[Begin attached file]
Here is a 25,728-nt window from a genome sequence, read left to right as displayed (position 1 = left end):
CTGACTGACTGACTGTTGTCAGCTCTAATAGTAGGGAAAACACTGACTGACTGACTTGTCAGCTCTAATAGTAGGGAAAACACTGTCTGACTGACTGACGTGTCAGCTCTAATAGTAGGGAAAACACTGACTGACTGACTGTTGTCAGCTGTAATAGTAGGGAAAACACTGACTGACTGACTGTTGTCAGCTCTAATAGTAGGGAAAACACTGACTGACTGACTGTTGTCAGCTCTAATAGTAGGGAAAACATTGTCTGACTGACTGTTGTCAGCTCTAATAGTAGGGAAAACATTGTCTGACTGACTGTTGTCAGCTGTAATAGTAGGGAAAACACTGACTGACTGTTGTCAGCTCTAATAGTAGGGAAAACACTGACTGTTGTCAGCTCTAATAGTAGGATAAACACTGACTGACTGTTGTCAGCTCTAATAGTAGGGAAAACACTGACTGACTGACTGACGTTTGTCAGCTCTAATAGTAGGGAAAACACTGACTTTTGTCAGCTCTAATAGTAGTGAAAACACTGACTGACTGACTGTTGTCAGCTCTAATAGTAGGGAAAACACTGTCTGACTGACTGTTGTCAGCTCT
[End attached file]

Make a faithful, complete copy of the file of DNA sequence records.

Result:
Here is a 25,728-nt window from a genome sequence, read left to right as displayed (position 1 = left end):
CTGACTGACTGACTGTTGTCAGCTCTAATAGTAGGGAAAACACTGACTGACTGACTTGTCAGCTCTAATAGTAGGGAAAACACTGTCTGACTGACTGACGTGTCAGCTCTAATAGTAGGGAAAACACTGACTGACTGACTGTTGTCAGCTGTAATAGTAGGGAAAACACTGACTGACTGACTGTTGTCAGCTCTAATAGTAGGGAAAACACTGACTGACTGACTGTTGTCAGCTCTAATAGTAGGGAAAACATTGTCTGACTGACTGTTGTCAGCTCTAATAGTAGGGAAAACATTGTCTGACTGACTGTTGTCAGCTGTAATAGTAGGGAAAACACTGACTGACTGTTGTCAGCTCTAATAGTAGGGAAAACACTGACTGTTGTCAGCTCTAATAGTAGGATAAACACTGACTGACTGTTGTCAGCTCTAATAGTAGGGAAAACACTGACTGACTGACTGACGTTTGTCAGCTCTAATAGTAGGGAAAACACTGACTTTTGTCAGCTCTAATAGTAGTGAAAACACTGACTGACTGACTGTTGTCAGCTCTAATAGTAGGGAAAACACTGTCTGACTGACTGTTGTCAGCTCT